Alabama sophomore defensive back Patrick Surtain II may have more coaches than any other player in college football.
As someone who has practiced at both cornerback and the "star" position, Surtain has worked under Crimson Tide cornerbacks coach Karl Scott and safeties coach Charles Kelly. Pete Golding is Alabama's first-year defensive coordinator, and head coach Nick Saban always has been one to drift to the defensive backs during practices.
Yet the closest instructor to Surtain is his father, who played in the NFL for more than a decade with the Miami Dolphins and the Kansas City Chiefs.
"My dad talks to me a lot before every game," Surtain said this week in a news conference. "We talk the night before, and he will tell me to stay confident, remain humble and believe in your technique. He tells me to believe what's coming before it happens."
Alabama practiced for two hours in full pads Tuesday, which marked the Crimson Tide's final workout before Wednesday's start to the fall semester.
The elder Surtain earned three consecutive Pro Bowl invitations with the Dolphins from 2002 to 2004 and coached his son at American Heritage High in Plantation, Florida. That coaching, in addition to the athletic lineage, resulted in the younger Surtain developing into the No. 1 cornerback nationally in the 2018 signing class and a top-10 prospect overall.
Surtain helped his father win two straight 5A state titles before committing to Alabama over Florida State and LSU.
The learning curve in Tuscaloosa would not be a lengthy one, as Surtain broke into the starting lineup in the fourth game last season against Texas A&M inside Bryant-Denny Stadium. The Crimson Tide struggled early defensively against the Aggies, allowing a 99-yard touchdown drive during the first quarter, but stiffened and emptied the benches late in the third quarter with a 45-16 lead in an eventual 45-23 win.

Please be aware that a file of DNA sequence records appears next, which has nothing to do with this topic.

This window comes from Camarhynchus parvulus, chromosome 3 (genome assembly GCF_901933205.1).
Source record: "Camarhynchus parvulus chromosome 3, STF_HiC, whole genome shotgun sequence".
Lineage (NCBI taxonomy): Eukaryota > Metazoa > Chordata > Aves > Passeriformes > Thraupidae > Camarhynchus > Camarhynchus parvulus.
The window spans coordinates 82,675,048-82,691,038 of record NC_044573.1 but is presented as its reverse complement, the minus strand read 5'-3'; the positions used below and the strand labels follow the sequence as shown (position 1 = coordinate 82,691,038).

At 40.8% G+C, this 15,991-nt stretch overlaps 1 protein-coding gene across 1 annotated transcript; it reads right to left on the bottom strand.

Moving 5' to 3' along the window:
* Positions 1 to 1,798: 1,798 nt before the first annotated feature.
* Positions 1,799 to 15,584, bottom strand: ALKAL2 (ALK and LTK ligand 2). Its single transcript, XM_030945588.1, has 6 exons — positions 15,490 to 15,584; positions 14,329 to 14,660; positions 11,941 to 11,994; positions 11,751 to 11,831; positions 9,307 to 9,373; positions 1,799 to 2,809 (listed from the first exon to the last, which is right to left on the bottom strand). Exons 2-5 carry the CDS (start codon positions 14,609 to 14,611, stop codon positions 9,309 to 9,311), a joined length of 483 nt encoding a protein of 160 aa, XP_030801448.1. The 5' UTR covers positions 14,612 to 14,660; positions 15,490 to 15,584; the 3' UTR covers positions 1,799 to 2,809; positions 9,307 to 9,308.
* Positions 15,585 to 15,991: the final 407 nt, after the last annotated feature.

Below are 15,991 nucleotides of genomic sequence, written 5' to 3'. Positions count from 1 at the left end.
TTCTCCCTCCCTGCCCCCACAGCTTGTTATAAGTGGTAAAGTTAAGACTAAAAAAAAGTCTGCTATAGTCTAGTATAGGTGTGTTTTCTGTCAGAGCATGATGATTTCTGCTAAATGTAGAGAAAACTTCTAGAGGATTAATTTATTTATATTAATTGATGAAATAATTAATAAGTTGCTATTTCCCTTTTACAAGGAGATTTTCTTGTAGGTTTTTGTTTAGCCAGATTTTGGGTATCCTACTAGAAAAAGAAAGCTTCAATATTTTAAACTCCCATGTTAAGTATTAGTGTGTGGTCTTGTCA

"There wasn't that much pressure," Surtain said of his starting debut. "I just felt it was my time to step up and give my contributions to the team."
Surtain collected three tackles, an interception and a pass breakup against Texas A&M, and he would start 11 more contests for the Crimson Tide. There were memories to savor, such as helping hold Missouri's Drew Lock to 142 passing yards and helping Alabama post consecutive shutouts of LSU and Mississippi State, but there were plenty of teaching moments as well.
Alabama surrendered 1,407 yards in its final three games against Georgia in the Southeastern Conference championship game, Oklahoma in the Orange Bowl national semifinal and Clemson in the title game of the four-team playoff. Surtain earned Freshman All-America honors, finishing with 37 tackles and seven pass breakups, but he is eager to help a more veteran secondary atone for how last season ended.
"Just knowing what happens before the play is where I think I've made the most improvement," Surtain said. "I also think I took watching film for granted, and now I'm more into that."
Alabama freshman inside linebacker Christian Harris, who assumed a first-team role earlier this month when senior Joshua McMillon suffered a knee injury, was wearing a brace on his left knee Tuesday and was not practicing during the period open to the media. Fellow freshman Shane Lee replaced Harris and was working alongside junior Dylan Moses.
Contact David Paschall at firstname.lastname@example.org or 423-757-6524.